At one point, it was to be Miriam Sharpe who in a fit of anger was to shoot Cap right after he puts his hands up to be handcuffed but we eventually worked beyond that idea and decided that Cap’s death should come later as a byproduct of Civil War and should happen in his own book. This was also important because we felt that the entirety of Civil War would have been dwarfed by this event. Civil War would have gone down as the Cap death story when that wasn’t the thrust of it or the allegory behind it.
While Ed was at the creative summit, this was all new to Ed as it was to all of us, we were coming up with it as we went along, but Ed saw all the possibilities and made it fit seamlessly into his Cap run.
As much as Joe Quesada likes to play up the semi-annual writers conferences among Marvel’s staff, he’s revealed that much of Marvel’s editorial decisions have been played by ear in recent years. DC on the other hand seems to be laying out stringent plans for each event, never deviating despite unexpected fan reactions. (Like the Girl-Wonder movement.)
To be honest the thing that perplexes me the most is that I’ve been more upset about not being able to read the story than the actual decision to kill my favorite superhero. Captain America’s been one of the few books I’ve read religiously since Mark Waid’s run in the 90s, and I staid with him even through clumsy storylines like Dan Jurgens’ Protocide arc or the revolving door of creative teams from the book’s Marvel Knights era.
Steve Roger’s death doesn’t bother me as much as say that of Steph Brown, Ted Kord, or the two-dozen New Mutants that Christopher Yost & Craig Kyle have killed in the last year of New X-Men. I find it difficult to imagine a Marvel comics in which Steve Rogers stays permanently dead. Even if he stayed dead it’s not there’s no shortage of great Captain America stories one can pick up in in trade form and they haven’t even gotten around to reprinting the Gruenwald-era of the character.
Steph Brown was a character who had potential to be huge, but then DC squandered that opportunity just so they could add some cheap shock value to the â€œWar Gamesâ€ story arch. Ted Kord was a character who seemed to be making a comeback as a DC regular only to be a sacrificial lamb. New X-Men was a book created to give the opportunity for the next Wolverine# or Nightcrawler to pop up only to become a nihilistic book that makes John Ostrander’s Suicide Squad seem positively upbeat by comparison.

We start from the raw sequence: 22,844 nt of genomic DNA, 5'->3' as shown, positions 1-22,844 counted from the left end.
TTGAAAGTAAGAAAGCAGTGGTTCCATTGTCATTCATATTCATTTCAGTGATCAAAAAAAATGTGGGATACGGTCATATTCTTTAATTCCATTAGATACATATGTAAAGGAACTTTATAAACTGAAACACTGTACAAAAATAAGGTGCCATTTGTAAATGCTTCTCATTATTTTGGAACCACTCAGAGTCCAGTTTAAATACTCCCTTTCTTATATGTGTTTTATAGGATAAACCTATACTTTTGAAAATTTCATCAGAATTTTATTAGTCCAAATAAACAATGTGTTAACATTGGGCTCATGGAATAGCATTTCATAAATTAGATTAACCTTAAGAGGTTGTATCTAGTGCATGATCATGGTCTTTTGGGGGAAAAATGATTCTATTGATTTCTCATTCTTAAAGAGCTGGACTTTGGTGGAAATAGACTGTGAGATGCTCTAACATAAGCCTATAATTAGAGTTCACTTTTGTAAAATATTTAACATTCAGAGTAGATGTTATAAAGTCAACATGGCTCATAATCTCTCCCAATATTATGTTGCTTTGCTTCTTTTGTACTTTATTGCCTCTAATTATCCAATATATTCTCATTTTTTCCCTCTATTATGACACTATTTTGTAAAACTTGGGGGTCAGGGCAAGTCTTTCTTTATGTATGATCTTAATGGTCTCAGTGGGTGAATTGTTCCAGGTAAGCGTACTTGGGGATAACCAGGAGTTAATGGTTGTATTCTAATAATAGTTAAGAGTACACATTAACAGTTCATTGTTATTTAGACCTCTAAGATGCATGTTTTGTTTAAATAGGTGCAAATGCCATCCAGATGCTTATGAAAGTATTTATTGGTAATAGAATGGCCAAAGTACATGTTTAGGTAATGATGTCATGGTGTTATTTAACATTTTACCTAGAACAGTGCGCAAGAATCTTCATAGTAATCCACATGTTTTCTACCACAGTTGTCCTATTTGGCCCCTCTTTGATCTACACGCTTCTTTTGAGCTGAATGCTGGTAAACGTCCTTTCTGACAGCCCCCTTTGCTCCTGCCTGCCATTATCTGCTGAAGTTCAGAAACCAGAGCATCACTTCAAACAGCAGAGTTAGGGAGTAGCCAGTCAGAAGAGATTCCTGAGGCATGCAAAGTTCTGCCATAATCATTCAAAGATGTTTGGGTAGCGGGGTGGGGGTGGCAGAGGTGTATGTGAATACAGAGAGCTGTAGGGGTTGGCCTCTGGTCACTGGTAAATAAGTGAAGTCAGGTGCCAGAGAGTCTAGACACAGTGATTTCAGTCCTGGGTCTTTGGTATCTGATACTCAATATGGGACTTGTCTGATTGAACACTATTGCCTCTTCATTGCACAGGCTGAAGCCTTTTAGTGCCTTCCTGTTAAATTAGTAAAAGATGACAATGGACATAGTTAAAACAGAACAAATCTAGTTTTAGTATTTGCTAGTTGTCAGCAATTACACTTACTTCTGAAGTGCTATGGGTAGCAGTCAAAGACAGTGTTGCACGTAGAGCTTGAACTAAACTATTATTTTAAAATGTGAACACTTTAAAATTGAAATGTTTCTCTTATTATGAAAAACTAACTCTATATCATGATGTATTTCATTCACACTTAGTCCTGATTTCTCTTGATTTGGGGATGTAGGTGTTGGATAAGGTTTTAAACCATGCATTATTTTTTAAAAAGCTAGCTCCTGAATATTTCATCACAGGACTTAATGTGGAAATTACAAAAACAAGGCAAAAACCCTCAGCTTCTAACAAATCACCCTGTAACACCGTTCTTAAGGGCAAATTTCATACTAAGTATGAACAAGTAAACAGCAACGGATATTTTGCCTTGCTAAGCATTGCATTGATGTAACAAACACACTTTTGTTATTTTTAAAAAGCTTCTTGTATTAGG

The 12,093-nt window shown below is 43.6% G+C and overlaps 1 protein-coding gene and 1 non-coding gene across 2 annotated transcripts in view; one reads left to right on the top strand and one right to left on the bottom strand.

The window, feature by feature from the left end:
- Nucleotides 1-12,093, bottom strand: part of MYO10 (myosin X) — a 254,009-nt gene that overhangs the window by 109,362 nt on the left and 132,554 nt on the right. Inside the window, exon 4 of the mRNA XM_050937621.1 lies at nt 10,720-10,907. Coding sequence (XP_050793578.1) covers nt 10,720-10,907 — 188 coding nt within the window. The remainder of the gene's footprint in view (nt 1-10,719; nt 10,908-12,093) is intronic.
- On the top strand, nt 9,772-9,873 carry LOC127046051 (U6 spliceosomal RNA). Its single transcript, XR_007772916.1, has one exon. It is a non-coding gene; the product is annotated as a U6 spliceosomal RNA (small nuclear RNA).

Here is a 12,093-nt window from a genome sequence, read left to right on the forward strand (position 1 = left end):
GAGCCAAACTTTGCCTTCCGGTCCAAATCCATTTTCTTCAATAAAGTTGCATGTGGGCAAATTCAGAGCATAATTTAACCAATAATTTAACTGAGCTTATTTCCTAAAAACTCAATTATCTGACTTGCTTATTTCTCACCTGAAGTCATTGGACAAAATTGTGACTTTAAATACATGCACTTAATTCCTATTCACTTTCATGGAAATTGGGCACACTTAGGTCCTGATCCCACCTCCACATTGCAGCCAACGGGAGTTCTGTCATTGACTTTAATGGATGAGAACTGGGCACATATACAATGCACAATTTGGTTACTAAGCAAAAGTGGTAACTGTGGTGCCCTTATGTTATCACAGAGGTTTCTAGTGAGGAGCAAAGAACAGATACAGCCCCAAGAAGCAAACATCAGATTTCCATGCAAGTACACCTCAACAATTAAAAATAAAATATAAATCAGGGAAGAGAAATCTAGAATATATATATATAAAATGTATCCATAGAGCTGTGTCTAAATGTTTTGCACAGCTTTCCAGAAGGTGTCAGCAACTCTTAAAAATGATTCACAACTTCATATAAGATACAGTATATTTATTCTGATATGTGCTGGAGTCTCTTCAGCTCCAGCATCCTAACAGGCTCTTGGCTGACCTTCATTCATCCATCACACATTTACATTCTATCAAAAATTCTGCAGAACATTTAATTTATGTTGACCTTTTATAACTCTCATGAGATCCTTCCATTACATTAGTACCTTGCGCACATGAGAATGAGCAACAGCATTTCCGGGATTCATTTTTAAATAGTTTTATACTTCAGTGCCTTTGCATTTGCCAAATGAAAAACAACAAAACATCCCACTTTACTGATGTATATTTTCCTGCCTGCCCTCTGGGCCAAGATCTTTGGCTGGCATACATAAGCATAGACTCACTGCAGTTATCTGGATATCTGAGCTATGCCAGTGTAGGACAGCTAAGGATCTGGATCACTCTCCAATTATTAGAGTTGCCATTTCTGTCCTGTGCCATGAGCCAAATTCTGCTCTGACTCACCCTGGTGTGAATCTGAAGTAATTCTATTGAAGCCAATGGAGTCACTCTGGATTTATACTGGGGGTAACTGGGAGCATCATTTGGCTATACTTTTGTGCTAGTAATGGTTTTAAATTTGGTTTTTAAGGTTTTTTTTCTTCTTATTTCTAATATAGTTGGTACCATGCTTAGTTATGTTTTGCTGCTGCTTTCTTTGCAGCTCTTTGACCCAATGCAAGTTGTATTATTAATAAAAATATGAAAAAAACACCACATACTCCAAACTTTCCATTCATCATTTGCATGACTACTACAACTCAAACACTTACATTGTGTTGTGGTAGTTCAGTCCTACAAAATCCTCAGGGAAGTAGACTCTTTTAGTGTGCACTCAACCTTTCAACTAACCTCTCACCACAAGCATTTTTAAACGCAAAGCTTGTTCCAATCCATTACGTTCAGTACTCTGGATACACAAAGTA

Captain America’s a character that’s been around for so long that nothing can truly take him out of the public consciousness. Steve Rogers will still be appearing in the Marvel Age titles, the Ultimate books, and any cartoons that pop up. Steve will most assuredly be back by the time an inevitable movie comes to pass.
In retrospect Cap’s â€œdeathâ€ makes sense as Captain America’s title has always reflected America’s political environment to a degree. Steve Rogers has temporarily quite being Captain America twice. Once following Steve Englehart’s â€œSecret Empireâ€ storyline, a plot that reflected America’s newfound post-Watergate cynicism. The second was during Mark Gruenwald’s run in response to the Reagan administration’s legacy of shady back-door deals, gimmicky economic platforms, and wretched foreign policy (remember Iran-Contra?) Right now is a damned depressing time to be an American and it is hard to see a straight arrow like Steve Rogers surviving in the toxicity of today’s political environment. It probably is time to reassess just what Captain America represents and should be. So go aheadâ€¦ let the Punisher or The Winter Soldier wear the costume for awhile. Rogers will eventually return, even if it’s later than sooner.
For now I’m just hoping Ed Brubaker continues to crank out some really good stories.
Tags: Captain America